William Tyndale translated the word 'ecclesia' into the English word Congregation. Some in England complained that such made the glorious reality of God's people profane sounding. Thus, the Bishop's Bible and then the KJV translated it back to 'church'. But I'm with Tyndale: the word church can obscure the social, and even political, dimensions of God's people. Again, when I say political, what I mean is the 'how' a collective, a coming together of families or fragments thereof, lives together. What it means to be the Body of Christ, where Jesus Christ is the Head, is to say the Body is the People in the midst of which Jesus reigns. To consider 'congregation' profane is to miss the meaning of 'ecclesia' in both Old and New testaments. And this congregation is formed not from the bottom-up, such is the pagan direction of turning to the worship of a totem. Rather, it is top-down, where God blows breath into His creation, making something from nothing.

Thus, Christ is sovereign, and as sovereign He has appointed a government for His kingdom. Christ chose the Twelve, who were pillars of His kingdom. The Acts of the Apostles reveals the unfolding of this government, the appointing of overseers, elders, and servers (bishops, priests, and deacons), for executing His reign. Of course, Christ constitutes this government to execute His purposes, forming a people that are like Him. Hence, we have the beginnings of servant leadership, where the power does not move upwards, like pagans, shamans lifting up the vitality of the people into a totem god. Rather, Christ' power surges downwards and out. Thus, the government of Christ's congregation/church is called ministry. In his treatise de regno, Thomas highlights the radical consideration of Christ's government. While freemen work for themselves, slaves work for another; the governing authority works on behalf of the people, for the common good; thus, the government is a slave. Thomas did not conceptualize a distinction between sovereign and government, and he was applying this model to civil society specifically. However, one can see how a government constituted by a sovereign serving, means the elevation of the sovereign slave. The identity of God is revealed in the One who gave His life away, even to death, death on a cross! Such is the proper shape and form of the Church.

And, since the officers of the congregation, such as bishops, are governors and are not sovereigns, Christ has laid down parameters for their selection. The ordained ministry governs on behalf of Christ, but it is still very much a part of the body. Hence, some mixture of appointment between those who are already ordained in consultation with the wider congregation is best. Clericalism begins a rot that confuses the Body, forming a caste that easily begins to mistake itself as sovereign constituting authority over the bodies of the church. Most likely, Christian communities form from pre-existing ones, and should derive order from them. However, clericalism, rank in most forms of Presbyterianism, turns a desire for good order and fellowship for a bureaucratic oligarchy. Such is obscene.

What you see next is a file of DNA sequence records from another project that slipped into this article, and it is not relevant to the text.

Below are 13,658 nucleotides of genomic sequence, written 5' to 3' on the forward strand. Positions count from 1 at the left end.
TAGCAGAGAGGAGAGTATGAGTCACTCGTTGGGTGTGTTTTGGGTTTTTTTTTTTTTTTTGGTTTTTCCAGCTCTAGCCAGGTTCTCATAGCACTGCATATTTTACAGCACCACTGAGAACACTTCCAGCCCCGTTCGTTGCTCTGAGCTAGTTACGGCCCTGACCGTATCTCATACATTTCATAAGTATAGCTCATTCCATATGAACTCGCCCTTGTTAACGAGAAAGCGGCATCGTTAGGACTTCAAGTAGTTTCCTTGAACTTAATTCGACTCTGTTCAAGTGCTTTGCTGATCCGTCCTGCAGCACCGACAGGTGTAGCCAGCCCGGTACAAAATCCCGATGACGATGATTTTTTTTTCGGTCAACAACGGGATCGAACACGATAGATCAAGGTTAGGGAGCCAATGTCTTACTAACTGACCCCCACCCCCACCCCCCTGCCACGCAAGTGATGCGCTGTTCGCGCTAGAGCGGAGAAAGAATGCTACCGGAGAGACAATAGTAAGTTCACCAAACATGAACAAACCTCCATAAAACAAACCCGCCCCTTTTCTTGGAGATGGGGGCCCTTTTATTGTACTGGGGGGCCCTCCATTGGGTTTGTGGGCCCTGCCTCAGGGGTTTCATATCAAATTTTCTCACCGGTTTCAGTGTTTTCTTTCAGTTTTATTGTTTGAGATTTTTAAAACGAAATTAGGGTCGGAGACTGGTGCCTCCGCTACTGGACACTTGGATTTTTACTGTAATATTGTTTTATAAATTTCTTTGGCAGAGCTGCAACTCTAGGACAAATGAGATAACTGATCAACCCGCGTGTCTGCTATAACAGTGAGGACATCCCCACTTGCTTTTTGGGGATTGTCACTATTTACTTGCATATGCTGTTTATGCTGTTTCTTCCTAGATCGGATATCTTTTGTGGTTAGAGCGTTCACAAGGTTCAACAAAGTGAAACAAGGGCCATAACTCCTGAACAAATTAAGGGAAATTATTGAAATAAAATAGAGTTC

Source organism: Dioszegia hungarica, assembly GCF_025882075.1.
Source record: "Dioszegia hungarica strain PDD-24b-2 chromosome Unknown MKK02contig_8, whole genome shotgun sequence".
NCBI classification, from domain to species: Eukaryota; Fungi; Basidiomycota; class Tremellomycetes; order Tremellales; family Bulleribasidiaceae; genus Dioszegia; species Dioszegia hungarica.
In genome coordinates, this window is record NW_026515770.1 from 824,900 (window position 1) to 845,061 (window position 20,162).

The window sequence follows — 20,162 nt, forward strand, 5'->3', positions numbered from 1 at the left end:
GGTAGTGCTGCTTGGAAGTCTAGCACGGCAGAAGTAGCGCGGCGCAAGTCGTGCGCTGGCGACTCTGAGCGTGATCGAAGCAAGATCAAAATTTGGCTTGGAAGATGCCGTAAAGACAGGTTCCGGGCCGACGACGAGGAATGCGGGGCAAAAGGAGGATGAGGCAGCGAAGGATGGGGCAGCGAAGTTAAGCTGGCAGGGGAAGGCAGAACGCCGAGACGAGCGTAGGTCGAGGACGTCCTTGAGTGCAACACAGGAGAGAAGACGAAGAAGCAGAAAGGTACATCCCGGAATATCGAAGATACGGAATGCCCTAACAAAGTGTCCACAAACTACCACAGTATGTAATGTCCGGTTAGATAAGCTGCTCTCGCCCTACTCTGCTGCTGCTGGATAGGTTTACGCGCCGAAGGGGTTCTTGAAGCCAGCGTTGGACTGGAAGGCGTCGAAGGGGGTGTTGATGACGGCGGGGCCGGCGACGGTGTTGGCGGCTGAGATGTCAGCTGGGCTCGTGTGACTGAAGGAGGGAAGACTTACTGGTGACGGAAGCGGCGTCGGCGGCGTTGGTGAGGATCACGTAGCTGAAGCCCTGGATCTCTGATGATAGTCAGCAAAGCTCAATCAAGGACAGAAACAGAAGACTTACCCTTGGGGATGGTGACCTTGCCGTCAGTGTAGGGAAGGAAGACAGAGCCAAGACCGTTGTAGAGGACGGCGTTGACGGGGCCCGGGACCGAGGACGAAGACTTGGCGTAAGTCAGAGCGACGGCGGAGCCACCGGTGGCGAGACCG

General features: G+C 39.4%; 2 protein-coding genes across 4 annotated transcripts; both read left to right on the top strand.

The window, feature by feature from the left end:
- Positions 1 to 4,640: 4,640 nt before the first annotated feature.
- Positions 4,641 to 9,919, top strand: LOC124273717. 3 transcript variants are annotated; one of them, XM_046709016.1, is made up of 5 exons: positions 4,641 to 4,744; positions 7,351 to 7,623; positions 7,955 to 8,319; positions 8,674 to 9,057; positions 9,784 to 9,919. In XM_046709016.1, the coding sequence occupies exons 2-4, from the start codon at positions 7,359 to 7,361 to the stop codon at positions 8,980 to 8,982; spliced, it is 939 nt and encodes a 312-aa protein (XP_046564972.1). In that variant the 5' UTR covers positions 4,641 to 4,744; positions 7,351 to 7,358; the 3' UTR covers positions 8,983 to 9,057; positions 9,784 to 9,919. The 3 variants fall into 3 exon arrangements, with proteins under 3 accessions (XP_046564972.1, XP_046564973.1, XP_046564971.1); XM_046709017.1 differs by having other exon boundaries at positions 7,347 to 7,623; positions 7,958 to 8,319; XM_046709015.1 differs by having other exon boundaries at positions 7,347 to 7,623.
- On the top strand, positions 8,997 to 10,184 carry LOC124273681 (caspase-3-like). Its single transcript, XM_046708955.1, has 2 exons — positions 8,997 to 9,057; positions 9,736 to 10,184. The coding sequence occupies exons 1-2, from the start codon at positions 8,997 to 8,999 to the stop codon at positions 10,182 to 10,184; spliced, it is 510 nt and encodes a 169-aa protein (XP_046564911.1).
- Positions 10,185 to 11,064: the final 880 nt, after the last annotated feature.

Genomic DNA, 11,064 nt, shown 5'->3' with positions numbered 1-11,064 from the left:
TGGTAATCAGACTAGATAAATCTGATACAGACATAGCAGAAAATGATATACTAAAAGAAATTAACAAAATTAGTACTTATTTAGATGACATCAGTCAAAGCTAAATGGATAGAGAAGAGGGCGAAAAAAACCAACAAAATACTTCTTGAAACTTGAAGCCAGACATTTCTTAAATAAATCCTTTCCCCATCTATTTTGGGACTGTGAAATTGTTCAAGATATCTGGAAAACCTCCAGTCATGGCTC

Many bracket out the concept of Christ's sovereignty, absorbing the very Human nature of Christ into His divinity. Nothing in this post has sought to deny or qualify God's providential rule over all events, that's a totally different question altogether. What I am saying is that in Jesus Christ, the people of God, all Christians, have a sovereign to whom they owe their total obedience. Yet the temptation to see through any other lens but Jesus can distort this reality, and we begin to act like pagans.  This battle is documented throughout St. John's Revelation, where a whore and bride move side by side through the pages. When the body seeks to offer itself to any other husband, submitting itself to the kings of men, or even becoming a Jezebel riding the beast, it is in idolatrous rebellion. Such a judgement is as political as it is theological.

However, as we live through an epoch where there is both a bride and a whore, it is as the days when God crowned David king yet Saul was still king. The story of Saul reflects not only the church, but whole creation, as Saul represents a worldly reign present everywhere, even among the people of God. Saul was not the king, yet even David paid him respects until God's judgement would finally come. Such ought to be Christian's relationship to all powers and principalities. It is the warp-and-woof of what St. Paul says in Romans 13. These governing authorities still exist, but their sovereignty must be denied, no matter what the nations say. The reign of the fugitive David is the reign of the cross; where in this era of in-between times, confusion, and tears we faithfully follow our sovereign king outside the camp.

Tuesday, October 3, 2017

Vulgarity: A Brief Genealogy of Dualism and the Body